When the wind dies or if I want to go rowing or fishing without the sail, I use a pair of 7′ oars as auxiliary power. Each of the two rowing stations has its oarlocks positioned 14″ aft of their respective thwarts. The boat was originally designed as a rowboat and performs exceptionally well under oar power; it glides straight and true. With every stroke the Wherry seems to leap forward as it slips through the water. It maneuvers easily. When there is not enough wind for sailing, I take the boat out for a satisfying workout or to catch fish in local lakes.

Newfound Woodworks

With a family crew aboard, the Wherry trims well and glides well.

I thoroughly enjoyed the experience of building the Newfound Wherry. It is ideal for an intermediate craftsman who loves to sail on lakes and bays. It has proved a perfect vessel for family outings, picnics, and adventures on the inland waters of New Hampshire.

The Honorable Jim Creighton is a retired Army colonel whose love of the outdoors led him to Antrim, New Hampshire. He serves as a state representative in the New Hampshire State Legislature and works as a member of the Crotched Mountain Ski Patrol. He is a leadership coach at the Tuck School of Business at Dartmouth College and runs a small wilderness guide company, Ursa Major Northeast Guides, LLC, which provides healing experiences for the Wounded Warrior Project and experiential leadership courses for Tuck and other schools. Jim spends his winters in his basement where he has built three Newfound Woodworks cedar-strip kayaks and the Wherry. He lives on the North Branch River where he paddles his kayaks to prime fly-fishing spots almost every day during the summer. He built the Wherry at the behest of his wife, Lieutenant Colonel (Retired) Tamasine Wood-Creighton, who has renewed her lifelong love of sailing. The boat is named SEANMATHAIR—grandmother in Irish—in honor of the skipper’s grandmother, Anne Nee of Rosmuc, Ireland.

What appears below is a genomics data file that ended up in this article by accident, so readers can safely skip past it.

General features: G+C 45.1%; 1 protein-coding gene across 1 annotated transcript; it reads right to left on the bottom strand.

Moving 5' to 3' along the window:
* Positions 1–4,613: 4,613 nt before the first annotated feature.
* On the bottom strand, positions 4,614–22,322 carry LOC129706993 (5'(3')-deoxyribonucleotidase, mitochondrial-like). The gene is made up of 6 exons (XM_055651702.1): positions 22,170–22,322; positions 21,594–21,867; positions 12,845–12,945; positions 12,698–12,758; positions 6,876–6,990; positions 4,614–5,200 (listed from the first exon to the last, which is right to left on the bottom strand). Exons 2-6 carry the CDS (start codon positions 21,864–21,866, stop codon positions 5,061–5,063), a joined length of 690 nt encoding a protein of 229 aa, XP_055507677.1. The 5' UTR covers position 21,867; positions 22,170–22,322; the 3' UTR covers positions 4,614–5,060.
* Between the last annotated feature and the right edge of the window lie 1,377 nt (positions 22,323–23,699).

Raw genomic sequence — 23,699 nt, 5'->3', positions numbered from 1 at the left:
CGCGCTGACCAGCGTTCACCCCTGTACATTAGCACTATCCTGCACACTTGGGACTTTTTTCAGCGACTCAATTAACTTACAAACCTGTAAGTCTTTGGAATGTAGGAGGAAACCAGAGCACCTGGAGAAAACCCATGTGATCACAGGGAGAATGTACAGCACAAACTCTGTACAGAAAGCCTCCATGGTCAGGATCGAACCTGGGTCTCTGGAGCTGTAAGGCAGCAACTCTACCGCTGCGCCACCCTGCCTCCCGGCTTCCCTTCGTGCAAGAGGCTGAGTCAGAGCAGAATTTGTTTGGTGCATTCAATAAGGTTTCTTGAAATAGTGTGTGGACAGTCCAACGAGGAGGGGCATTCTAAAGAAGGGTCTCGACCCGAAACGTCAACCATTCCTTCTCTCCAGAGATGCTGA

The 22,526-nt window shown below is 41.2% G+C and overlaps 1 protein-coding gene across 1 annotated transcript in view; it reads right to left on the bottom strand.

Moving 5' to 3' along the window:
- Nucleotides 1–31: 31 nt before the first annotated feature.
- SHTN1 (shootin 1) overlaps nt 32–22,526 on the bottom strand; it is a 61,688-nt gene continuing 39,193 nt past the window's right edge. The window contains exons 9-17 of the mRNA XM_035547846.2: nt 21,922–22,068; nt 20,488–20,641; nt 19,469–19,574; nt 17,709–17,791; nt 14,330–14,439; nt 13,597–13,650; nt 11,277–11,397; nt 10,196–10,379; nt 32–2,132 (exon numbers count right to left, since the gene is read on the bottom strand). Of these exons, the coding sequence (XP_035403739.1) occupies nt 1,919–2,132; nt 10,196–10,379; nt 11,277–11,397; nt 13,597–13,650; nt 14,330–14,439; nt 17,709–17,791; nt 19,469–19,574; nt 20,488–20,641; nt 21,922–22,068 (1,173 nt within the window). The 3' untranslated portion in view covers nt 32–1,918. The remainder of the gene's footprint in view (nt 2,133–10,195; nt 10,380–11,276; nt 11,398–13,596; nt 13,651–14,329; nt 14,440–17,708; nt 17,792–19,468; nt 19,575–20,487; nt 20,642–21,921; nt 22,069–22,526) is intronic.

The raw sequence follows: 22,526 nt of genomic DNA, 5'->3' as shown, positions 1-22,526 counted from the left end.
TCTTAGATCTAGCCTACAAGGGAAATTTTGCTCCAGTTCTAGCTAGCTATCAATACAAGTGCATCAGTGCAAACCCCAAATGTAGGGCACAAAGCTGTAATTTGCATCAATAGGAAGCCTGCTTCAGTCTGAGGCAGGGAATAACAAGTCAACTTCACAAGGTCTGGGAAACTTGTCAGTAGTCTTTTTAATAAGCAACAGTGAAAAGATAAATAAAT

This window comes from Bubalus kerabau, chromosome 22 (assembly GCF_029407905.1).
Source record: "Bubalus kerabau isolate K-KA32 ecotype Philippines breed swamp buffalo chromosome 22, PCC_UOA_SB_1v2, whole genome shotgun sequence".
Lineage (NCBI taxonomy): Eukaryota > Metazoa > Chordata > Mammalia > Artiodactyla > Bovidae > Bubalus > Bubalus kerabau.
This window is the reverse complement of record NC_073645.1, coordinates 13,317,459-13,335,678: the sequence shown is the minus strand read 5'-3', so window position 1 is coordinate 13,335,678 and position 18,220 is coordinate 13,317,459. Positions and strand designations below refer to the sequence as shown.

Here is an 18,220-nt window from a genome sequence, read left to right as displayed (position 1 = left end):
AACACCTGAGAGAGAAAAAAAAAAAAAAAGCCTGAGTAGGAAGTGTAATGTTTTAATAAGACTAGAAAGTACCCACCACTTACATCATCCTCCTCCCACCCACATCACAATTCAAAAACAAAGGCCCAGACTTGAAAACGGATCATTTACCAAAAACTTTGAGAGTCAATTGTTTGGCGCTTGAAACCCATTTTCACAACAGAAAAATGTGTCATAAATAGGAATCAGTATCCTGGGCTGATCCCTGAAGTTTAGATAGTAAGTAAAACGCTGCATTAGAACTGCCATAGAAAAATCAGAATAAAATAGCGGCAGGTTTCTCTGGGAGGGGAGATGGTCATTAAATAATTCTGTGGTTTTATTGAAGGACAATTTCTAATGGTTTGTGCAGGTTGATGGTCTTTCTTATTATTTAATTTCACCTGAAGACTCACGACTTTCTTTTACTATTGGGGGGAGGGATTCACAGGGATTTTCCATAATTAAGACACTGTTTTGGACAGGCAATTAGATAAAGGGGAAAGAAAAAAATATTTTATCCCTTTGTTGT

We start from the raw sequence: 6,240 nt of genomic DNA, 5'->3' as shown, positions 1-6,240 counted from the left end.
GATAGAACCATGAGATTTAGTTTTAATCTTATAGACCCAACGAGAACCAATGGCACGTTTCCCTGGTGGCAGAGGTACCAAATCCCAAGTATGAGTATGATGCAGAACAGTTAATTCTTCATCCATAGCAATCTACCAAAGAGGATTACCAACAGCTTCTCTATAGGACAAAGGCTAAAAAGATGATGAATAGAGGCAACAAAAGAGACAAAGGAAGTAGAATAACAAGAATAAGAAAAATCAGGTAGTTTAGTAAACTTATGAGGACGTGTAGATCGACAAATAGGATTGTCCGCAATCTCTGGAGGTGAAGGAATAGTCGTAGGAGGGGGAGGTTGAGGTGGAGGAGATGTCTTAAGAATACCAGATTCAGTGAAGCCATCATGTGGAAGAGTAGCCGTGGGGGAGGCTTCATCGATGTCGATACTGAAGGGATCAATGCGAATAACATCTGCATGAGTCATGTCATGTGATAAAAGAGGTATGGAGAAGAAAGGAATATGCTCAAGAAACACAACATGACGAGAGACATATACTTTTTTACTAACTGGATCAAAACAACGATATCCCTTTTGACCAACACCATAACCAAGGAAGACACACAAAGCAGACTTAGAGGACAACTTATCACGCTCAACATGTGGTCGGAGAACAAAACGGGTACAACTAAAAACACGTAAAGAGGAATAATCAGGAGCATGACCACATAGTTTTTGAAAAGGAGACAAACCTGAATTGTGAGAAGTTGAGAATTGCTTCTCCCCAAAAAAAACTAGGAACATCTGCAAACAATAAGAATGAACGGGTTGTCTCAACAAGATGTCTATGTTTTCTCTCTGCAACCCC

Newfound Wherry Particulars

LOA:   16′ 9″
LWL:   15′ 1 3⁄4″
Beam:   48″
Depth:   15 1⁄3″
Draft:   6 3⁄4″
Weight:   98 lbs
Displacement:   700 lbs
Sail area:   50 sq ft


Plans ($160) and kits ($3,785) for the Newfound Wherry are available from Newfound Woodworks. An optional sail package will be available Spring 2024.